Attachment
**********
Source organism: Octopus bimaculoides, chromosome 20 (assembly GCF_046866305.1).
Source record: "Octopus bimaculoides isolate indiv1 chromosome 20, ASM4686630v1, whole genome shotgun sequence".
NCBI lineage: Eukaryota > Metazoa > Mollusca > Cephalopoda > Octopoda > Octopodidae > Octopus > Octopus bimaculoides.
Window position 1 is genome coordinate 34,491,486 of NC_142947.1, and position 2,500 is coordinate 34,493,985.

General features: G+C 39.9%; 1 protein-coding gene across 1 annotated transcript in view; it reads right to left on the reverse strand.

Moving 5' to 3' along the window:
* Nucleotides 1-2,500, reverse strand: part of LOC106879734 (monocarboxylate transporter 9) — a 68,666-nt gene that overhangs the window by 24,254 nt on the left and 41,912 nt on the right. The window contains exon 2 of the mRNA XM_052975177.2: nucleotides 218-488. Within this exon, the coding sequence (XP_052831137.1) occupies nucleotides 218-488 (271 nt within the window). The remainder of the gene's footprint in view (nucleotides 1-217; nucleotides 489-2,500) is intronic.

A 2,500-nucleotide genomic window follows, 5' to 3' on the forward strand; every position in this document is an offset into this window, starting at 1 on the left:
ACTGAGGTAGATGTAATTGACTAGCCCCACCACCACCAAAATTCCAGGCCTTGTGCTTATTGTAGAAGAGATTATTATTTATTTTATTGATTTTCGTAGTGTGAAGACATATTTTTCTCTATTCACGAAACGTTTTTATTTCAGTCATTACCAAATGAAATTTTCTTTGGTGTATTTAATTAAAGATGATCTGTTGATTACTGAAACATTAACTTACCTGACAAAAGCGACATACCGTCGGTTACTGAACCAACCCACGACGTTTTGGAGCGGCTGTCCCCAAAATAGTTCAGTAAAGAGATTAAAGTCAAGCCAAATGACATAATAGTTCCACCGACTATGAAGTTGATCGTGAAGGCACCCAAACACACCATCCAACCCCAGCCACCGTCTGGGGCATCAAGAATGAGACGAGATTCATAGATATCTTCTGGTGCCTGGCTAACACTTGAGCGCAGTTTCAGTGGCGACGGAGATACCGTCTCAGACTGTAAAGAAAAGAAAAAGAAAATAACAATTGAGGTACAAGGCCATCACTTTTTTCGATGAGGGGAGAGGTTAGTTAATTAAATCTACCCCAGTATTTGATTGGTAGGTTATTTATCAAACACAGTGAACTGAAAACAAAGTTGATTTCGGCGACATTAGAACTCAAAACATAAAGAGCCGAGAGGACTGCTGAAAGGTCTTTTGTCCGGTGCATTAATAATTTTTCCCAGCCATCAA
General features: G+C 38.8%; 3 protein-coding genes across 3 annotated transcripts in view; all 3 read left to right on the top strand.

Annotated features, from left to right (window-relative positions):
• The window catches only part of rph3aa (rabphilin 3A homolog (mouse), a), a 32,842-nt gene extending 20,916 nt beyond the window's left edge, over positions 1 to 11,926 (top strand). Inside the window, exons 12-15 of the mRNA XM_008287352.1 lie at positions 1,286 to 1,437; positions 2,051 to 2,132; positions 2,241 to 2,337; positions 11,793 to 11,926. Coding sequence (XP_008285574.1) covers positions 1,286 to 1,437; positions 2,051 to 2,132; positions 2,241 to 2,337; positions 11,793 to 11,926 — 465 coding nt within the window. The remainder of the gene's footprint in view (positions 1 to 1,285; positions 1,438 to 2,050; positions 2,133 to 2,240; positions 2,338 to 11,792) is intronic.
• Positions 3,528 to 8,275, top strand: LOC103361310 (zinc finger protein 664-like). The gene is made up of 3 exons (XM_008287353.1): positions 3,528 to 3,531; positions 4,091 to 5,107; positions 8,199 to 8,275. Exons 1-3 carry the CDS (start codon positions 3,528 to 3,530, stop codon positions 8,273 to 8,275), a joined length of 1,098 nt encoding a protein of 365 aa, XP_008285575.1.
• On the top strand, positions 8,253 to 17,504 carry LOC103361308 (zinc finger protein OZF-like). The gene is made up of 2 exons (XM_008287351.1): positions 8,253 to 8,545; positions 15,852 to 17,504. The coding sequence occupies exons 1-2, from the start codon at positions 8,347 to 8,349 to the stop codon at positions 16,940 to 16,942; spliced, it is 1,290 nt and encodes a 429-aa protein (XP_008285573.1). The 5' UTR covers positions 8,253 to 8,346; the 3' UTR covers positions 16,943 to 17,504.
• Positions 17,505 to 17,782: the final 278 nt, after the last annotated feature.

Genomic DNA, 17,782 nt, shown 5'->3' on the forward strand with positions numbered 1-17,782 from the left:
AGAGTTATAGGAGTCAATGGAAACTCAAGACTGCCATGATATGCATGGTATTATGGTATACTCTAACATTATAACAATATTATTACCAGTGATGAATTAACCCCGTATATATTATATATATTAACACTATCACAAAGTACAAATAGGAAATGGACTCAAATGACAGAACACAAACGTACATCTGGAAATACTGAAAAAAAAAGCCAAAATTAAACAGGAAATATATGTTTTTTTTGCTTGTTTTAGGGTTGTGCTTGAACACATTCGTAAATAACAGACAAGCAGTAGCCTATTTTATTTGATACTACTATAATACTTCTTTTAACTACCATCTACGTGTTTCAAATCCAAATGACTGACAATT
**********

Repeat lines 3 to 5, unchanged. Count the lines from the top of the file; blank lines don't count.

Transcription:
NCBI lineage: Eukaryota > Metazoa > Mollusca > Cephalopoda > Octopoda > Octopodidae > Octopus > Octopus bimaculoides.
Window position 1 is genome coordinate 34,491,486 of NC_142947.1, and position 2,500 is coordinate 34,493,985.

General features: G+C 39.9%; 1 protein-coding gene across 1 annotated transcript in view; it reads right to left on the reverse strand.